New York has some of the world’s best stand up comedians, so as you’d expect, a number of our finest up and comers made a strong showing at Just For Laughs. With the festival wrapped up—and deservedly celebrating its largest edition ever, with nearly 250 comics performing in 21 venues—we’re reviewing JFL sets by NYC stand ups like Brian Frange, Michelle Wolf, Adam Newman and Monroe Martin, who proved they belong in the mix alongside the other New York greats. We’ve included some of their past performances for you to watch as well—make sure to check them out next time they’re in town!
2013’s New Faces pick returned as one of Variety’s 10 Comics to Watch, his Kimmel, Guy Code and Comedy Underground with Dave Attell appearances mirrored by non-stop festival spots at the Comedy Nest, Café Cleopatra and HBO’s Funny as Hell tapings. The baby-faced 20-year-old took it all in stride, shrugging that he was just glad to drink legally for a change.
The soft-spoken Inside Amy Schumer vet got real personal real fast, detailing how his grandmother discounted his sister’s coming out (“There’s just some old people who never update their software,”) and his own proud yet visually conflicted reactions to gender reassignment therapy. Most shocking of all? Dude took saxophone lessons.
Stylistic shifts mean alternative comedy is now the default mainstream, but the sketch double-threat proved there’s a reason strong, straightforward material in a more traditional vein will always retain universal appeal. Frange’s well-crafted jokes stand on their own, no superficial sheen necessary.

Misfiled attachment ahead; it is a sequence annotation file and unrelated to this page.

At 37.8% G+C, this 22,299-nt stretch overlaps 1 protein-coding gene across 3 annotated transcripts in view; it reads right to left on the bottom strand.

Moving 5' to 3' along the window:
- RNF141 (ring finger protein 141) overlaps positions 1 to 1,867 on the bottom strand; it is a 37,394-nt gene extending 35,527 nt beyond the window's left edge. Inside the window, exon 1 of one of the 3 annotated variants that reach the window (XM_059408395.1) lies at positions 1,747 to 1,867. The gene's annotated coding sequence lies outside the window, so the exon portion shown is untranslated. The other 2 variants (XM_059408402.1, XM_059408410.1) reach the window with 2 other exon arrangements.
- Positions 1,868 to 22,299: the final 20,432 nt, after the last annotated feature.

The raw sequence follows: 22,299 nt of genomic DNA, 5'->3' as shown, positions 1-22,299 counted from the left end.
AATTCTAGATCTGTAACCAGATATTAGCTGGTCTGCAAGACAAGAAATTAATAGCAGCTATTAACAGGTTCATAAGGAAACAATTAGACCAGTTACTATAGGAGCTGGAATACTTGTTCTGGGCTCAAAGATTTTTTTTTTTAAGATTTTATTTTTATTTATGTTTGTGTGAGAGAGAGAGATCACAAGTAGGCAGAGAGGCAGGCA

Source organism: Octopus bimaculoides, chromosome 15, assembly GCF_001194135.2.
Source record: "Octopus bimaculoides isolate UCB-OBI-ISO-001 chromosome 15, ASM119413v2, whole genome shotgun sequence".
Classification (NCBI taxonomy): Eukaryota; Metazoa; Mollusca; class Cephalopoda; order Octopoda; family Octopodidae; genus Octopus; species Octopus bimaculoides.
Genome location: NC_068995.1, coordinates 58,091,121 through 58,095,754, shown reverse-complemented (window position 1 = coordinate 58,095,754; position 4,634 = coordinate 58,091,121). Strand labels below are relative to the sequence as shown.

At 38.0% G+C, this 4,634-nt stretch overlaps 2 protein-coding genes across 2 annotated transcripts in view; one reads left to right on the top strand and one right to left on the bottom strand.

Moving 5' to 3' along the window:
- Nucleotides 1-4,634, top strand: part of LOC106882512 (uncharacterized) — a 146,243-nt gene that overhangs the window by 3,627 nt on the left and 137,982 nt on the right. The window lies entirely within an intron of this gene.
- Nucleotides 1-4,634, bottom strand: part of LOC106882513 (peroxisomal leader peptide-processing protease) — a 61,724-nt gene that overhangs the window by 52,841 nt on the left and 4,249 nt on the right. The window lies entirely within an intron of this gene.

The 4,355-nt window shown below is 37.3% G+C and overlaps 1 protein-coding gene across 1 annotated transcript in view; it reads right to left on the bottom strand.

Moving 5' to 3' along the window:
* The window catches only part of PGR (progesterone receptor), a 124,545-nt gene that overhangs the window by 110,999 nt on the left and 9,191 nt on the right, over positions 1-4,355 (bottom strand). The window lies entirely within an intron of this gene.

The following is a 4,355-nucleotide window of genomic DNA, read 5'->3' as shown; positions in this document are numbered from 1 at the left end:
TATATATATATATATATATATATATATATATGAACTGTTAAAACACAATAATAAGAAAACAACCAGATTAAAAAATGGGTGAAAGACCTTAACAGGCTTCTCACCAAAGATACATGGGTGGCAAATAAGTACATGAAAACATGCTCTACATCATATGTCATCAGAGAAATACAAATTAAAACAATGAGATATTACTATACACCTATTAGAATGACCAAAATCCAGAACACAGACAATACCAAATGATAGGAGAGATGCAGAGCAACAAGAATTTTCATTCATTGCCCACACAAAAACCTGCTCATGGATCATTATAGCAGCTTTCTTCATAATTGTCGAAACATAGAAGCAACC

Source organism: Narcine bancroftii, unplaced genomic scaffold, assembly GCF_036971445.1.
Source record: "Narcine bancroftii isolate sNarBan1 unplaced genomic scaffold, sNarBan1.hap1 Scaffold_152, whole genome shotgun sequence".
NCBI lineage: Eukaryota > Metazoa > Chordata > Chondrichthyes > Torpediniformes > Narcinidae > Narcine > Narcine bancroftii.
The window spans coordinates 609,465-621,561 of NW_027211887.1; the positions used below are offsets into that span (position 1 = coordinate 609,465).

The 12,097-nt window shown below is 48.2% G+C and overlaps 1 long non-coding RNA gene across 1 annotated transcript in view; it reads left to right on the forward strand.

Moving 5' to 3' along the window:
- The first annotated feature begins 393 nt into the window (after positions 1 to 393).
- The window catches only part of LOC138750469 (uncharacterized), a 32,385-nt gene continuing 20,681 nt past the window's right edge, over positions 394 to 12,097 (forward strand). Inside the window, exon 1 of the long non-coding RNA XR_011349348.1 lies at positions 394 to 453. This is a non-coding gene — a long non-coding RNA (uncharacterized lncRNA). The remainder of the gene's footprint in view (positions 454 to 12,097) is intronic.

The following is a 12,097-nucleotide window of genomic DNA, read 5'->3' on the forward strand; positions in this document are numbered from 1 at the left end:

A calming physical presence and low-key demeanor ensured the co-host of The Creek and the Cave’s Comedy Freaknik kept the emphasis squarely on slow-burning material. Reactions to his Christmas birthday, living with two women and using Starburst to weed out selfish women earned multiple applause breaks and clear status as a New Faces: Unrepped favorite.
The Canadian export’s put in years as a reliable club workhorse, but with its stealthy combination of clean and clever, Hamilton’s new hour proved a genuine festival surprise. He’s always been good; now he’s a more-personal-Brian-Regan caliber of great.
He opened singing opera, adding, “That is a true story of how I came out to my dad.” Equal parts biographical and sharply observational, Lane’s sets unanimously showcased an artist who remained relaxed, firmly in control and—most important—having a helluva good time.
“Foster care is a program where they take children from homes where they’re being abused and molested, and place them in the exact same environment,” the Last Comic Standing semifinalist kicked off. Recalling struggles with ADD, a shoplifting mother and imprisoned father, he’s a one-man show waiting to happen.
From Best of the Fest to opening for Marc Maron, the Comedy Central go-to was in high demand...and exhausted. “You give them alcohol and cigars and meat all night long, then make them do tapings for your TV shows!” he faux-moaned to the rabid crowd. As Maron later marveled, “He only did two jokes, and he had the best set of his career!”
Confident and measured right out of the gate, the former Chicago lynchpin commanded a steady build of energy through self-effacing takes on social mores (sexual and otherwise). An airtight pacing barred mid-set dips, piquing industry curiosity to see her again, preferably unleashed on lengthier sets.
Rolling with the punches is paramount in live comedy, and the Late Night with Seth Meyers writer breezily riffed off fellow comic Hasan Minhaj slighting her Hershey, Pennsylvania hometown, then concocted an impressive daddy/stripper-daughter drama on the spot after an audience member failed to silence her late-night alarm. She is, in short, ready for anything.